I came across this “Slot Machine” in an antique store in 2012 and scooped it up for $30.  I love early mechanical or “coin op” pieces and have always wanted an official slot machine but have resisted spending $1-2K to get one.  In the mean time, this guy would suit me just fine.

As I later learned, machines of this type are called “trade stimulators” and were commonplace in areas where gambling for money was outlawed.  In the case of this machine, a user would insert their coin, pull the knob and if they won, the machine would spit out a token.  That token could then be exchanged for a certain dollar amount from the store owner.  Other variations of these machines would spit out colored marbles instead, with each color being worth a certain amount.  It was a creative way to skirt gambling laws.

The piece wasn’t in terrible shape when I got it – The lock was broken and one of the wraps was missing from one of the wheels as you can see in the picture below.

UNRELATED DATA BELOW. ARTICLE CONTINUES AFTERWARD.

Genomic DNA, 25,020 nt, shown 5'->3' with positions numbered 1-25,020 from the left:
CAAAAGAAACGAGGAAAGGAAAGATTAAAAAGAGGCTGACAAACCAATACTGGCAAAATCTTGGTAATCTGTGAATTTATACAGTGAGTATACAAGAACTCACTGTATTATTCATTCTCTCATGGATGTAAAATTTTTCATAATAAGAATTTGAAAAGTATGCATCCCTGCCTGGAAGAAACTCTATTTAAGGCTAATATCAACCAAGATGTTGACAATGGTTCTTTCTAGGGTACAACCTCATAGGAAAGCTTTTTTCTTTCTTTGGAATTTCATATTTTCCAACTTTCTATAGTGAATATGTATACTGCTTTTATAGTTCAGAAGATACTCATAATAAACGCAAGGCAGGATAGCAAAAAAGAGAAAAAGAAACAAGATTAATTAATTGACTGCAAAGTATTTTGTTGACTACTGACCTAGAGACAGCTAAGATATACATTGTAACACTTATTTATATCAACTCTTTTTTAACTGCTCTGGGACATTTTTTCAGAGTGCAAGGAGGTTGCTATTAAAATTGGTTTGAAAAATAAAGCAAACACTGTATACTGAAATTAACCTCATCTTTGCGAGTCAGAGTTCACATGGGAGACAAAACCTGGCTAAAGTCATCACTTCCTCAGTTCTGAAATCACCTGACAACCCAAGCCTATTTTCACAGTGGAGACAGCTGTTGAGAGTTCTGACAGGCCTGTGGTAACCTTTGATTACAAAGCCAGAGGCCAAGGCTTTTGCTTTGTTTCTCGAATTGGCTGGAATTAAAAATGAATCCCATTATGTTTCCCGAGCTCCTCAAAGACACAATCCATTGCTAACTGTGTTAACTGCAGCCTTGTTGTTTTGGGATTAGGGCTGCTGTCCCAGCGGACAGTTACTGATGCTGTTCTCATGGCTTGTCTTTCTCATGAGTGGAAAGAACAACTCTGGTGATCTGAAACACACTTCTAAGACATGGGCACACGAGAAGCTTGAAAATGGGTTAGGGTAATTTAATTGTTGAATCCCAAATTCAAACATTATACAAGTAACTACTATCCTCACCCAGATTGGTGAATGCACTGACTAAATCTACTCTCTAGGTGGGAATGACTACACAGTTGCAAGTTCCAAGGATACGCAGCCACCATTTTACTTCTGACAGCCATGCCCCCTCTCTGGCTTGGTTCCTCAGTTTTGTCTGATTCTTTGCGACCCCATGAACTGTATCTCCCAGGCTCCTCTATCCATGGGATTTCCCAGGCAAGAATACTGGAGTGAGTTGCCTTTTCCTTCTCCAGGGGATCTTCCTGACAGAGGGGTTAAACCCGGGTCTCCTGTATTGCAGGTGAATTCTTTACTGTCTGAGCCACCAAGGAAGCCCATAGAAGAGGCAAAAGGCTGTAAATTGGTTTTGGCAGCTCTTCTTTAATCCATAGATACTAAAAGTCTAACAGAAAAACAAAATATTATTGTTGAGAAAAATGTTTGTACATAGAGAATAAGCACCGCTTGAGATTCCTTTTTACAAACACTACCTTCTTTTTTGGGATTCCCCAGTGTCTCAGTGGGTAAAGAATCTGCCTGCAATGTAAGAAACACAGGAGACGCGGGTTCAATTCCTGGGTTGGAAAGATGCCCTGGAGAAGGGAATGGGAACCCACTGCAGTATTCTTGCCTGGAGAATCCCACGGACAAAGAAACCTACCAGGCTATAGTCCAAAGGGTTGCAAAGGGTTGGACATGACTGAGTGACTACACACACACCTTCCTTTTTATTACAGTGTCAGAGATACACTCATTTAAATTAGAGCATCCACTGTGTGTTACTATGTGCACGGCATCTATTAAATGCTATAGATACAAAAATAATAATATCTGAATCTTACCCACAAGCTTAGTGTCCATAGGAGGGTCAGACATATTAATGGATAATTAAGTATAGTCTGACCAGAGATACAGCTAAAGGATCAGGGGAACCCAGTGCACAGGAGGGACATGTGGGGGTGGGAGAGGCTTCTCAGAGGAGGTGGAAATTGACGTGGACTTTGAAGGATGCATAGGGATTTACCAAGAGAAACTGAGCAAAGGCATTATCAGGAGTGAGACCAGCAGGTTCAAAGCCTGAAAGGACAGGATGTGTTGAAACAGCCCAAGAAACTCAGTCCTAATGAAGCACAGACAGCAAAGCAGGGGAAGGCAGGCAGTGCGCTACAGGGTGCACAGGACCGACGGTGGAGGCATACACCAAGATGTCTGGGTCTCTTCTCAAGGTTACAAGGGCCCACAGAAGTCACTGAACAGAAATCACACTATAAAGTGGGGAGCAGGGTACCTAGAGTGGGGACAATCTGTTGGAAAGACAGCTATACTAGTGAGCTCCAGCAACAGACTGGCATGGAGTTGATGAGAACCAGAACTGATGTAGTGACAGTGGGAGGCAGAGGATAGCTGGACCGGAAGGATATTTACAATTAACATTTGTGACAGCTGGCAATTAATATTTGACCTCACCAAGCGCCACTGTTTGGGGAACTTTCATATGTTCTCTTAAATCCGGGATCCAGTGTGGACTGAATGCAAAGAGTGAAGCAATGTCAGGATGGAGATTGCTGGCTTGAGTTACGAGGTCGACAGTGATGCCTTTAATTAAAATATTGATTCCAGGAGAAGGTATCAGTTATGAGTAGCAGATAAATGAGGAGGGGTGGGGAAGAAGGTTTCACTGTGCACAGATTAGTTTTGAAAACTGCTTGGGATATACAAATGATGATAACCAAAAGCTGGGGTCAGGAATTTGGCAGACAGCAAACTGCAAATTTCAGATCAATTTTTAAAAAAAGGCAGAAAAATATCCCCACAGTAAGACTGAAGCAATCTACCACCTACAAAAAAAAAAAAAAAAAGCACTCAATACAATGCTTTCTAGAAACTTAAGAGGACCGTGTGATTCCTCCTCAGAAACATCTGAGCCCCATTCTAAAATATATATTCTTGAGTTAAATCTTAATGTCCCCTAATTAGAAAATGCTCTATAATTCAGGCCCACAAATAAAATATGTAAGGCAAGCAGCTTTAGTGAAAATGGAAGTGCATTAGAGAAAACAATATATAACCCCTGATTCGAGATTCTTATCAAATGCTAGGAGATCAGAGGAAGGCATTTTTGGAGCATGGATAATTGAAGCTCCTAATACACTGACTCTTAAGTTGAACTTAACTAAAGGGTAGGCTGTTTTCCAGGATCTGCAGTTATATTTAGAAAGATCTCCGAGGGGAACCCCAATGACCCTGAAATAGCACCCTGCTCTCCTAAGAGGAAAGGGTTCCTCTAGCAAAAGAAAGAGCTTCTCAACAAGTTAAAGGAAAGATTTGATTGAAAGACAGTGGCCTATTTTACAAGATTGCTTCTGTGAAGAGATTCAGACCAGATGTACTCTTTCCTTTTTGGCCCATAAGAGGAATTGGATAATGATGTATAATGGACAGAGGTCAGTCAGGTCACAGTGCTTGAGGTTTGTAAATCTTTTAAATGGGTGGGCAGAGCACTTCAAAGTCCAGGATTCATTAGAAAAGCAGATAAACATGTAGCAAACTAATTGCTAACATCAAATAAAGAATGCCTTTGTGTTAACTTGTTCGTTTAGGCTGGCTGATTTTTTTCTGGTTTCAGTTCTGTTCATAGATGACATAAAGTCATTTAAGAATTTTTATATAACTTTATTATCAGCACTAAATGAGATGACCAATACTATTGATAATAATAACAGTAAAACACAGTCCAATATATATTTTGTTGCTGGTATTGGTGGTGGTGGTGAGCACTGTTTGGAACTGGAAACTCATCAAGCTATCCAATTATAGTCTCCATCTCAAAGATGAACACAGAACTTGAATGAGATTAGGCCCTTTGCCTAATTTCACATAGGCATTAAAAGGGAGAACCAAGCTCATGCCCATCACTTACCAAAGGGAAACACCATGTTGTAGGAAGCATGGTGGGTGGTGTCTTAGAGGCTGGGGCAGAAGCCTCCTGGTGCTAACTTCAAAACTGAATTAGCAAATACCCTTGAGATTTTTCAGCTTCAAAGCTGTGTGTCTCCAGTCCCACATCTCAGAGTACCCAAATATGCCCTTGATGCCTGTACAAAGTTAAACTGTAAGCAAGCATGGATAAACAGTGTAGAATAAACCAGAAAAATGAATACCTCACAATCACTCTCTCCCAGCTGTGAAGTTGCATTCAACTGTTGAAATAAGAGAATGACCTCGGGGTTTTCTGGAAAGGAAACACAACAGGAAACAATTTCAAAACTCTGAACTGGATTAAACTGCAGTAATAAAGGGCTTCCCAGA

As you can see, the original paint was pretty rough – even after a cleaning.  The decision was made to go ahead and do away with the original paint and replace it.  The below picture is the only view I took of the internals of the machine.


Not realizing I’d be posting pictures from this project on the Internet at a later date, I did not take any “tear down” or “rebuild” pictures.  Instead what you see below is the final product.  The white and blue were applied using Rust O Leum from Lowes with 2 applications of the Clear Enamel to finish it up.  The lock was also replaced with a standard off the shelf lock from the hardware store.

In a lucky break, the missing wrap from the first wheel was actually sitting in the bottom of the machine when I opened it up.  The original glue had dried up and the wrap simply fell off.  I used an Elmer’s Glue Stick to reapply the label as I didn’t want to oversaturate it with liquid glue.  Had the wrap been completely missing, I would likely have taken a wrap off the second or third wheel, copied it, reprinted it and aged the paper appropriately.

The mechanics of the machine work pretty well although about once every ten pulls the machine seems to get off track and needs to be opened up and tinkered with.  Total cost:  $50.


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